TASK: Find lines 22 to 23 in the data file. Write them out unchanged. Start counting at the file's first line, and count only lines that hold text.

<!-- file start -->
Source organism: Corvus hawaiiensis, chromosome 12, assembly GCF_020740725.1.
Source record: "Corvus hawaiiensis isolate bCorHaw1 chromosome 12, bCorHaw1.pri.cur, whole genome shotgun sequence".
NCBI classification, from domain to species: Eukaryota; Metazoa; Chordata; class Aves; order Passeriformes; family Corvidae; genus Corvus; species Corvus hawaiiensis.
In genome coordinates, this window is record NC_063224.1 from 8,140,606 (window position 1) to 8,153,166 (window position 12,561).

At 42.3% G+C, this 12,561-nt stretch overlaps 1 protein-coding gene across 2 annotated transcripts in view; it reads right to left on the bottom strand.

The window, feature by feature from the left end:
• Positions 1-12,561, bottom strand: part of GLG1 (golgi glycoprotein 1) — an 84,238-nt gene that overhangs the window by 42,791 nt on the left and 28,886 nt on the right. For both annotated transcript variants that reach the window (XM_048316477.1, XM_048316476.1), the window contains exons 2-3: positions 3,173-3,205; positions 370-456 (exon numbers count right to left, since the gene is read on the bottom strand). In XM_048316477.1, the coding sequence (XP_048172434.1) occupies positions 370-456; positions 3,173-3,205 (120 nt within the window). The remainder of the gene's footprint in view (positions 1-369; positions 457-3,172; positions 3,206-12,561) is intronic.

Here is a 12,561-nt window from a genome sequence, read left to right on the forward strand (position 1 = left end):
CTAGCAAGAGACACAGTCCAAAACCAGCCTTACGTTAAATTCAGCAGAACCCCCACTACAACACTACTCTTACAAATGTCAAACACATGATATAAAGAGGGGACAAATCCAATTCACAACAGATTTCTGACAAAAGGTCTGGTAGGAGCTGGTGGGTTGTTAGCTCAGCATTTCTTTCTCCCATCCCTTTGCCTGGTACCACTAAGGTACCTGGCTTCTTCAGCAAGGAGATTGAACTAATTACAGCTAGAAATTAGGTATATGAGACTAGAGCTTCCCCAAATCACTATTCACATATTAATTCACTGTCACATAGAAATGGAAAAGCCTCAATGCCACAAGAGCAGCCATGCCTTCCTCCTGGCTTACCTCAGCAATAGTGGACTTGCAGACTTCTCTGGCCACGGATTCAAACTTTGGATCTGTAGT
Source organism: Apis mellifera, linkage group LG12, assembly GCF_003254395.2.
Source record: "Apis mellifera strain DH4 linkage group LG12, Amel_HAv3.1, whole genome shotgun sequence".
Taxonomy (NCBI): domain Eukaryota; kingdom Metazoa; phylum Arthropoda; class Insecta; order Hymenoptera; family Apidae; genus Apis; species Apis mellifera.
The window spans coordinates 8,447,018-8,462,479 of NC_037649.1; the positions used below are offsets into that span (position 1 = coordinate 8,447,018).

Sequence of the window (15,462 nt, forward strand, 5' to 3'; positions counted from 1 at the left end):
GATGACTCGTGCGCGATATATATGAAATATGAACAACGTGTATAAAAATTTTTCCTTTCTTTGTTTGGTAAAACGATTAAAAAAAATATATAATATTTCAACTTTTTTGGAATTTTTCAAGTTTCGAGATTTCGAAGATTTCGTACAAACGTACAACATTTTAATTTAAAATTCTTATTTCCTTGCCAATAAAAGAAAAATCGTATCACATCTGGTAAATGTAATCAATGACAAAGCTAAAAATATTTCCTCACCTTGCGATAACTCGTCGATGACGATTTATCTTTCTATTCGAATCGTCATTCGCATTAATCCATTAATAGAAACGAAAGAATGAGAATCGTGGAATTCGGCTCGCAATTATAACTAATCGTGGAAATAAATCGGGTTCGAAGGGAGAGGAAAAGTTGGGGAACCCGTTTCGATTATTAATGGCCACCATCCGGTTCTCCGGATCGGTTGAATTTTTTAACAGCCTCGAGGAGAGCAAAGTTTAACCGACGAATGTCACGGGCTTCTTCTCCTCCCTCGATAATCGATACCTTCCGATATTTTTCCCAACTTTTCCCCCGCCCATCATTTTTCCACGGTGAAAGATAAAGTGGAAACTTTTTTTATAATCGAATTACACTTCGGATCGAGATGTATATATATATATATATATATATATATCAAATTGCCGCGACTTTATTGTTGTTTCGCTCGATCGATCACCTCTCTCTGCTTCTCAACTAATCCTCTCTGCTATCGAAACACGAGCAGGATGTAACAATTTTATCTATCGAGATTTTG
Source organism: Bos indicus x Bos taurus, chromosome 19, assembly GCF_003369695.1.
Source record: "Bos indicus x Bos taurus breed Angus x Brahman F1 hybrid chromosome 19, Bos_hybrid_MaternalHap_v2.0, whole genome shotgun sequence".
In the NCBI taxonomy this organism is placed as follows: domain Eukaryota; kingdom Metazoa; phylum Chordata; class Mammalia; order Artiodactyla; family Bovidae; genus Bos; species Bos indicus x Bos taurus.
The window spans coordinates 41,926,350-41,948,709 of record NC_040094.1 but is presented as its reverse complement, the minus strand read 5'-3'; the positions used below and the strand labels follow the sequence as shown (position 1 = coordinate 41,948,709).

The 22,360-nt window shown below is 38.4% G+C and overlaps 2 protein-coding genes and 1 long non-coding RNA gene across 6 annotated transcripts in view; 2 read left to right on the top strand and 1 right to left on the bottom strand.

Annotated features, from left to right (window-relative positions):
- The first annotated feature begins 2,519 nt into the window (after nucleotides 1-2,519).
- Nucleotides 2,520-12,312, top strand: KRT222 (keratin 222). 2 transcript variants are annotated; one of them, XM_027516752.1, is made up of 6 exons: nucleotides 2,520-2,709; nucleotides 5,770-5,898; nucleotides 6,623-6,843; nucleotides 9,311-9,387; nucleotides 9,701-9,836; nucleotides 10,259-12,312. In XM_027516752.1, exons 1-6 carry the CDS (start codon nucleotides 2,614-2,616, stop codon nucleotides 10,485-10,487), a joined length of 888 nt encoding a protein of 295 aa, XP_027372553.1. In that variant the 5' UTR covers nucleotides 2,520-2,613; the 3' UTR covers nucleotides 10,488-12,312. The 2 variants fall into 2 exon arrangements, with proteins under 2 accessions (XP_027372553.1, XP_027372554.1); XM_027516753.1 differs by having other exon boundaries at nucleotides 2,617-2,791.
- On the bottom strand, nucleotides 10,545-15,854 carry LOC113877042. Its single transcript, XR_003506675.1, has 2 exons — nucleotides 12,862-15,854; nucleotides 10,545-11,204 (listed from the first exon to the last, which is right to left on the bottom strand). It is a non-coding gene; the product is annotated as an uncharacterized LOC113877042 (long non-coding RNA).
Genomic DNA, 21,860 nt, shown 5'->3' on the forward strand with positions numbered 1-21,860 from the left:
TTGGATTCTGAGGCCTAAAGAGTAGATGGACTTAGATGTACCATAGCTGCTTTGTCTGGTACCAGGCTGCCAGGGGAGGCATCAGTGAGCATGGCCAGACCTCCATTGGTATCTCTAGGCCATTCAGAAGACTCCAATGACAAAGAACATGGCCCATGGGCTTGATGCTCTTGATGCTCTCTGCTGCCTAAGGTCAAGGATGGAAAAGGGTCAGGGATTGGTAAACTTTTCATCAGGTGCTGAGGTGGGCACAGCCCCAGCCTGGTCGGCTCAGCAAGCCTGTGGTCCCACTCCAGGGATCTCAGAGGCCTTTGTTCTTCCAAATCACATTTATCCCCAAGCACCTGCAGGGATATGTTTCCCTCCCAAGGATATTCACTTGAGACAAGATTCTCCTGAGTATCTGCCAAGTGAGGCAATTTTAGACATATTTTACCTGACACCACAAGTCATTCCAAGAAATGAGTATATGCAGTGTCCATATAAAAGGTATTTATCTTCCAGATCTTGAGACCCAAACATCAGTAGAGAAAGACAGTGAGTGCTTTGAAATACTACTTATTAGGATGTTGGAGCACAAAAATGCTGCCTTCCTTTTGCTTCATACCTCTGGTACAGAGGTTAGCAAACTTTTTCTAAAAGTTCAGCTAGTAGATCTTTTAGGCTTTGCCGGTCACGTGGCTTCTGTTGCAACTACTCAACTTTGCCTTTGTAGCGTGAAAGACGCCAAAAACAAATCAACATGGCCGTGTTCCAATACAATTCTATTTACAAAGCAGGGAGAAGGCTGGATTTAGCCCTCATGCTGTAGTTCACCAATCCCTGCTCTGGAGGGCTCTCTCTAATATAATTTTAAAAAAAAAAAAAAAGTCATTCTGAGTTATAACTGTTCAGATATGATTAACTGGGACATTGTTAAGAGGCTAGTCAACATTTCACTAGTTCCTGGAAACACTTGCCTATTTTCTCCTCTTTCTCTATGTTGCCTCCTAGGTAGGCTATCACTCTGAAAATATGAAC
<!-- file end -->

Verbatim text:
- The first annotated feature begins 2,519 nt into the window (after nucleotides 1-2,519).
- Nucleotides 2,520-12,312, top strand: KRT222 (keratin 222). 2 transcript variants are annotated; one of them, XM_027516752.1, is made up of 6 exons: nucleotides 2,520-2,709; nucleotides 5,770-5,898; nucleotides 6,623-6,843; nucleotides 9,311-9,387; nucleotides 9,701-9,836; nucleotides 10,259-12,312. In XM_027516752.1, exons 1-6 carry the CDS (start codon nucleotides 2,614-2,616, stop codon nucleotides 10,485-10,487), a joined length of 888 nt encoding a protein of 295 aa, XP_027372553.1. In that variant the 5' UTR covers nucleotides 2,520-2,613; the 3' UTR covers nucleotides 10,488-12,312. The 2 variants fall into 2 exon arrangements, with proteins under 2 accessions (XP_027372553.1, XP_027372554.1); XM_027516753.1 differs by having other exon boundaries at nucleotides 2,617-2,791.